The idea was to have experienced technicians take a final independent look at each yacht and its systems to help the captain assess the yacht's readiness for the passages ahead.
Although we captains were confident we had arrived at Coral Ridge Yacht Club with our yachts ready for serious ocean passages, James and Bernie challenged us, spending hours going through each yacht and making recommendations -- replace this, tighten that, add another of these, have you noticed this, did you consider that? How tough were the inspections? After James and Bernie found a number of problems with one yacht, its captain became discouraged and dropped out before the rally start. From my perspective as rally leader, James' and Bernie's findings provided just the kind of benchmark I needed on the readiness of each yacht for the passages ahead. Indeed, the inspection results gave me high confidence in our fleet's readiness. Bob Senter did his own engine room visits which served to confirm what James and Bernie had found.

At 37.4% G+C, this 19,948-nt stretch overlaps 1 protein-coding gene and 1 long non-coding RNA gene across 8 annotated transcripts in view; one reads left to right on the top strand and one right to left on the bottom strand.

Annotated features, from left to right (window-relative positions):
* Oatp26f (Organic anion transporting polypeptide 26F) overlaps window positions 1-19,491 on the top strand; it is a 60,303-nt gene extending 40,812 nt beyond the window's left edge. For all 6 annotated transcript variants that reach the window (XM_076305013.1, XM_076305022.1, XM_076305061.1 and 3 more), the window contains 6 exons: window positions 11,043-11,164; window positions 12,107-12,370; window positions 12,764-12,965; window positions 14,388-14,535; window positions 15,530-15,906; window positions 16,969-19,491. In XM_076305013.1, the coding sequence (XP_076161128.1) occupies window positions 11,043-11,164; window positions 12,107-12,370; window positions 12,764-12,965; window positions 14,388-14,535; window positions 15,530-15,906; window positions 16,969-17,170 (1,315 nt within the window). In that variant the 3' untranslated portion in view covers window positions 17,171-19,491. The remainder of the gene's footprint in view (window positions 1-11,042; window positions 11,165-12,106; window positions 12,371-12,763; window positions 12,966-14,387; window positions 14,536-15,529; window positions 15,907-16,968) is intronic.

Of course, preparation for the Atlantic crossings began for Bluewater, Moana Kuewa and Salty Dawg months before the yachts arrived at Coral Ridge Yacht Club in May. For Judy and me the most difficult part was deciding what spares and supplies to take aboard for the crossing (and an estimated three years in the Med), then sourcing them, loading them aboard, inventorying them (so we could find them when we needed them!), then finding room and stowing them. That took us hundreds of hours, maybe thousands--but who's counting? When we took in our lines for departure there was barely a cubic foot of stowage space left anywhere. With full tanks and jam-packed lockers, Bluewater was close to eight inches deeper in the water than her designer intended! Our speed and fuel mileage on the rally were just what you'd expect of such a fat girl, lower than we expected. (For details, see the "Med Bound Mileage Summary" below.)